Heads up, federal employers and contractors. If you have a question about a candidate’s criminal history in your application, you’ll need to remove it.
In December 2021, the Fair Chance to Compete for Jobs Act went into effect, preventing federal employers from asking about prospective employees’ arrests and convictions before making a conditional job offer. The aim of this law is to give the formerly incarcerated a fair second chance and to reduce recidivism rates.
Though the government recently adopted this law, Ban the Box isn’t a new concept. Thirty-seven states and over a hundred localities (about 75% of the United States) have some kind of Ban the Box laws in place.
Just like any law, there are some exceptions to the Fair Chance to Compete for Jobs Act.
During the interview process an employer can’t ask about criminal offenses, but a candidate could choose to volunteer that information — and the employer may take them out of the running based on what they share.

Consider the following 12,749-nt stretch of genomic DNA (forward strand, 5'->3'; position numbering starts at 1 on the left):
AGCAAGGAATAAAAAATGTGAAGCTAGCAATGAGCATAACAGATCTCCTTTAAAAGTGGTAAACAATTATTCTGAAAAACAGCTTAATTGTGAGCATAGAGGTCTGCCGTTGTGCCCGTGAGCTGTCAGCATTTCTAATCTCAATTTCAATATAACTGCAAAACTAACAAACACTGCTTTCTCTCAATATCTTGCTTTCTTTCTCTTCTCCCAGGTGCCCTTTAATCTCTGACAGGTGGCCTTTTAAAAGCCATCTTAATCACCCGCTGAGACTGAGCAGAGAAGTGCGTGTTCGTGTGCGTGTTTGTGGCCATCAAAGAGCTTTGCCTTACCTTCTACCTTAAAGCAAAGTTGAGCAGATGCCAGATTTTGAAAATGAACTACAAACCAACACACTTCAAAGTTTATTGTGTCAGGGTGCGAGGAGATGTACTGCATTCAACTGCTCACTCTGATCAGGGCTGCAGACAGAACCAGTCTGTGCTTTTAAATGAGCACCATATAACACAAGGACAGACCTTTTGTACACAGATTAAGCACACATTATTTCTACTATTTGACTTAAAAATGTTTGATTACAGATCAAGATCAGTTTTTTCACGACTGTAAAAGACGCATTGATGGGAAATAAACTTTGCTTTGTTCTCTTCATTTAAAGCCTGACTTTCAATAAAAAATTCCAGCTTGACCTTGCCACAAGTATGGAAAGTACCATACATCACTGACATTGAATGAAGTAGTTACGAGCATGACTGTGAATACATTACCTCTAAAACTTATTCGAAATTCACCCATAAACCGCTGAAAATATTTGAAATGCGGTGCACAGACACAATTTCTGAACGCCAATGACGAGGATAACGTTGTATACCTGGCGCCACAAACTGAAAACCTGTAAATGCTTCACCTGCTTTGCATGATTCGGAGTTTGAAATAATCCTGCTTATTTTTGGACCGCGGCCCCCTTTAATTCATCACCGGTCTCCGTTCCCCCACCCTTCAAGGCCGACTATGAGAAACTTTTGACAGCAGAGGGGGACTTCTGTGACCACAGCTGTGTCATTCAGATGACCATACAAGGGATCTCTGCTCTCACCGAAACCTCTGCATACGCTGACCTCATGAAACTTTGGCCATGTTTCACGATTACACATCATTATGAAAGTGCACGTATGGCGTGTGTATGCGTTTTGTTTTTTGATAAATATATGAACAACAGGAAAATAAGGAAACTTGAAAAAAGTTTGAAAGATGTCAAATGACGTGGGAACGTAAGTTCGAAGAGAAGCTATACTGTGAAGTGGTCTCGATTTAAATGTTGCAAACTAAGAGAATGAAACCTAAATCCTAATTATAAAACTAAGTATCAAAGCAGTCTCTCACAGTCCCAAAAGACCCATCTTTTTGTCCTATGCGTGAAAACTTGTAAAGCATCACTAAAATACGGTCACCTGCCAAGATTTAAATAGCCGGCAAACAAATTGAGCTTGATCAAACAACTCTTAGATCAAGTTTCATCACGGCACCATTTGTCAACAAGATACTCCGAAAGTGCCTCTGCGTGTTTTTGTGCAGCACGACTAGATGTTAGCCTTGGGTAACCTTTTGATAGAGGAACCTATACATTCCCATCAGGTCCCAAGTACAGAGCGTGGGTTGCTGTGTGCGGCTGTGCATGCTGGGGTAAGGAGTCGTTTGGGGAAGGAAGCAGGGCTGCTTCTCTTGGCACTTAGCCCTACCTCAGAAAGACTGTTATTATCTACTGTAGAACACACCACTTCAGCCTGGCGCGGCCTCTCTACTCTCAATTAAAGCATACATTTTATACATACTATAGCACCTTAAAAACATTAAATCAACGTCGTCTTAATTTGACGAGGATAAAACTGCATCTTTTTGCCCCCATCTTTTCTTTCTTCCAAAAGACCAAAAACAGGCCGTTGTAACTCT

Another exception comes into play depending on the type of job the person is applying for. For example, if a candidate’s criminal history has a direct impact on the job they want (like someone who was convicted for embezzlement wants to work in finance) the employer could use the person’s criminal history to deny them the job.
It’s important to note that this exception may vary depending on an employer’s exact location, so they should check local laws as well.
Additionally, here are more exceptions to the Fair Chance to Compete for Jobs Act, where employers could inquire about criminal history:
- jobs relating to law enforcement and national security
- jobs dealing with classified information, and
- jobs that by law require employers to review criminal history early on in the hiring process.
If federal employers violate Ban the Box laws, consequences include written warnings and penalties of up to $1,000.